Still dealing with the aftermath of the death of Freddie Gray, Baltimore Mayor Stephanie Rawlings-Blake announced Friday that she would not seek re-election so that she could remain focused on rebuilding and healing the beleaguered city.
During a televised news conference at City Hall, she said that she was leaving the race to focus moving the city forward, and “not out of any concern she might not win the race against a growing field of challengers,” reports the Baltimore Sun.
Rawlings-Blake, 45, came under fire this spring for telling police to give demonstrators “space” during the fiery protests that erupted after Gray, 25, died in police custody. A trial for the six officers charged in the death is slated to begin next month. Of the decision not to run, she said:
“It was a very difficult decision, but I knew I needed to spend time, the remaining 15 months of my term, focused on the city’s future and not my own,” she said at the news conference.
The announcement came in the same week that Rawlings-Blake’s administration announced a settlement with Gray’s family for $6.4 million — a deal where the city accepted all civil liability in the death.
The move also comes amid a growing field of Democratic challengers for the April 2016 primary, including former Mayor Sheila Dixon, state Sen. Catherine Pugh, City Councilman Carl Stokes and Calvin Young, a Harvard graduate and engineering student who is seeking election for the first time.
Young, who spoke to PolitickerOne after he jumped into the race last month, said Friday he was somewhat surprised.
“I think this decision surprises everybody in Baltimore, specifically because she had been actively engaging in activities that would let you know she was running and she openly said that she would be,” he told PolitickerOne. “But it doesn’t surprise me that she’s making a decision that she believes is in the best interest of Baltimore. For that, she should be respected and commended. It is something you would expect someone who loves their city to do.”
Young declined to speculate on the reason for Rawlings-Blake abrupt announcement, saying, “She said the best decision is for her to focus on the next 15 months as mayor, as opposed to taking time away for a re-election campaign. That tells me that she knows that in order for the city to move forward, it needs her full-on engagement as mayor today.”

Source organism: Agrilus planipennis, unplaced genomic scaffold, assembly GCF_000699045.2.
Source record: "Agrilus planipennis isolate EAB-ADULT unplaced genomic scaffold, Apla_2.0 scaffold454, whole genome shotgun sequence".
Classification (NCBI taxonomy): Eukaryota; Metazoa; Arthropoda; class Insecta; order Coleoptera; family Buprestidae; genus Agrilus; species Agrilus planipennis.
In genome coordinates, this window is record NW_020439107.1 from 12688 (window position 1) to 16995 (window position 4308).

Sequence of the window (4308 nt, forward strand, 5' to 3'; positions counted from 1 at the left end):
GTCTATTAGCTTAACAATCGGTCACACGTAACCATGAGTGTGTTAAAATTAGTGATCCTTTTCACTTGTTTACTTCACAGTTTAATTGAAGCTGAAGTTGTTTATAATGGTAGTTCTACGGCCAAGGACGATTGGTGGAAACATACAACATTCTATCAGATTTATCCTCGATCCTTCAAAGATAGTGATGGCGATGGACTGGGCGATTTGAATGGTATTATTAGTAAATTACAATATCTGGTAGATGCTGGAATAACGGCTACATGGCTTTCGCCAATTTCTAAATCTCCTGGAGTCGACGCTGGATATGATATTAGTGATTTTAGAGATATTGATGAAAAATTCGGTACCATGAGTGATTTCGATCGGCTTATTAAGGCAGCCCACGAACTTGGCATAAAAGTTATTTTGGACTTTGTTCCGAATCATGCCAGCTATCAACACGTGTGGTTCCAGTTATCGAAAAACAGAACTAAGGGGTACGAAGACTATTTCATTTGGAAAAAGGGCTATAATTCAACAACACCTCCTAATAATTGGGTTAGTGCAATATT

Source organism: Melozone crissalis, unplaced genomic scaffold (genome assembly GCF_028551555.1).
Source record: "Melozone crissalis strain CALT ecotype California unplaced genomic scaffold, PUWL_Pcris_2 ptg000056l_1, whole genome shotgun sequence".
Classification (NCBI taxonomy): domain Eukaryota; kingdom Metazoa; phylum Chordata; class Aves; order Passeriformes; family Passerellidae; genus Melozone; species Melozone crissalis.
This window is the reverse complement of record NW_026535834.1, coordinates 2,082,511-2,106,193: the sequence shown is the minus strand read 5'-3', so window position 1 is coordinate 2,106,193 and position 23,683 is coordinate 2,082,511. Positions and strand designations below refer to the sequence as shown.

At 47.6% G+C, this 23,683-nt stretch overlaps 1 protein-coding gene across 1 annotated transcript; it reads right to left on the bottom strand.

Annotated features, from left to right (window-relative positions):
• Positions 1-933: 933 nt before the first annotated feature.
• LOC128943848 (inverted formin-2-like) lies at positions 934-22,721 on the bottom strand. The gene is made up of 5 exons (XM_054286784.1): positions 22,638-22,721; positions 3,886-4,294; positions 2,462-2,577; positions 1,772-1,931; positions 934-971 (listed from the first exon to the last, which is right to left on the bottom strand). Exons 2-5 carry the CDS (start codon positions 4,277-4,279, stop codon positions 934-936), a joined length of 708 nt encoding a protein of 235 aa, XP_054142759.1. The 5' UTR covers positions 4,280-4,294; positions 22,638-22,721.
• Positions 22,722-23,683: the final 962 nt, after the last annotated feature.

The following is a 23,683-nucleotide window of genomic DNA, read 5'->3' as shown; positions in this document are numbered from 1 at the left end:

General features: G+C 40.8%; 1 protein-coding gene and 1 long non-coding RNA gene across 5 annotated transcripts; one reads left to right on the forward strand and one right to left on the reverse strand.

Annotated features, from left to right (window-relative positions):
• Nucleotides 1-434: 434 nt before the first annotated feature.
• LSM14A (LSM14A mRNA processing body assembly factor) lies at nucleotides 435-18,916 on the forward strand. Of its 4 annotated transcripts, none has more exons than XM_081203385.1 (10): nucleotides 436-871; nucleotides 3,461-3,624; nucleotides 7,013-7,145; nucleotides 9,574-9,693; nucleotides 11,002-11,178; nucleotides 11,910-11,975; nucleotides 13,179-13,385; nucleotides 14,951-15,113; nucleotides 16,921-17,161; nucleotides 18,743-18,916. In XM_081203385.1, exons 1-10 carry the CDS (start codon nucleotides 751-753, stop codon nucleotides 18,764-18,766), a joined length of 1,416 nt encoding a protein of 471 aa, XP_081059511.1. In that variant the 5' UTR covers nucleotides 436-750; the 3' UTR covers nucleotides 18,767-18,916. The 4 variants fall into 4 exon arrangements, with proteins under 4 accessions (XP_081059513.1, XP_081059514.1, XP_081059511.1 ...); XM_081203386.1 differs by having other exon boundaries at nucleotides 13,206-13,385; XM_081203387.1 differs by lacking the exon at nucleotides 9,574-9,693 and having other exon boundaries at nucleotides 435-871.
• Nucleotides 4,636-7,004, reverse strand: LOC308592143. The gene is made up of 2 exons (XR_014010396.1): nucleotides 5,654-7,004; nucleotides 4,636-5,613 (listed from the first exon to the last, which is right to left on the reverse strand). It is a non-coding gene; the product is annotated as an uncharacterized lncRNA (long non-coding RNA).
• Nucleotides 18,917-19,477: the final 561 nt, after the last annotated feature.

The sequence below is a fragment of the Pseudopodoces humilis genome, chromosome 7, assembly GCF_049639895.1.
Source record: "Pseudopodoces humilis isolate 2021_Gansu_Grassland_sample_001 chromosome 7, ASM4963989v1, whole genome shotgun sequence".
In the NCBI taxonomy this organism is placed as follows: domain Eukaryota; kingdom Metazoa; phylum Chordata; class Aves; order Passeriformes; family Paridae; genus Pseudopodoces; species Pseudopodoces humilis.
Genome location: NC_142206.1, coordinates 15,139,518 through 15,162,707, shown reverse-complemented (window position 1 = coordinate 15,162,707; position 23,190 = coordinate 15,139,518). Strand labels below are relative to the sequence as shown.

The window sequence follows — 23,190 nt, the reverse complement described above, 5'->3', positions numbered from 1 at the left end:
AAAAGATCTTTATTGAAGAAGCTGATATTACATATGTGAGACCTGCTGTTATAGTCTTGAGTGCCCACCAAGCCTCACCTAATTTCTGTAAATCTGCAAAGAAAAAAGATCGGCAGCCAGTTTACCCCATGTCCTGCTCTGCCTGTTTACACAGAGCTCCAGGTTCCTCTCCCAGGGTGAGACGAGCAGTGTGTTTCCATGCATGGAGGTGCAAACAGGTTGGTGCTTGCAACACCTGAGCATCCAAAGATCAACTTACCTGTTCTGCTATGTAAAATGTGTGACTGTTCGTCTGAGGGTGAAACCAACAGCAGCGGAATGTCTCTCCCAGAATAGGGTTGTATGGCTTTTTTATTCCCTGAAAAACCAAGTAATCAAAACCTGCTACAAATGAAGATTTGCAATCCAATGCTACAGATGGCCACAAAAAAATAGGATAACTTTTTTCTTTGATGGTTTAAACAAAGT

SOURCE: The Baltimore Sun | PHOTO CREDIT: Getty | VIDEO CREDIT: NDN
CBC, Bernie Sanders Mum On Closed-Door Meet
With all of his talk about ending institutional racism in America, it’s no secret that Democratic presidential candidate Bernie Sanders is courting Black voters. Indeed, if he is to win the White House in 2016, he needs to win a certain percentage of African-American voters.
That is why he met Thursday with members of the Congressional Black Caucus in Washington, D.C. But while the office of CBC Chairman G. K. Butterfield confirmed to PolitickerOne that the meeting took place, a source would not reveal what was discussed. Sanders’ campaign did not respond to an email question about the meeting.
But Lauren Victoria Burke reports at her Politics 365 blog that only 6 of 46 members of the CBC showed up for the gathering at a townhouse outside of Capitol Hill, which allowed members discuss politics and election strategy on property that is not taxpayer-funded.
“Sen. Sanders speaks our language,” Butterfield said. He then added that the Caucus and Sanders are on the same page regarding justice reform and economic issues.
The Black Caucus has already met with Hillary Clinton. That meeting took place in the Capitol, so no politics could be discussed though many policy issues were explored in detail. A second meeting with Clinton is expected.
Sen. Sanders is planning to introduce legislation that would bar federal money to be spent on private prisons. The bill will be the first justice reform legislation Sanders has offered in years.
It’s way too soon to determine whether his strategy to court Black and minority voters will win votes at the polls, but Sanders has overtaken Clinton for the first time among Iowa Democrats likely to caucus in February, according to a new Quinnipiac University poll released Thursday morning. Do you think he can maintain the momentum?
SOURCE: Politics 365 | PHOTO CREDIT: GETTY
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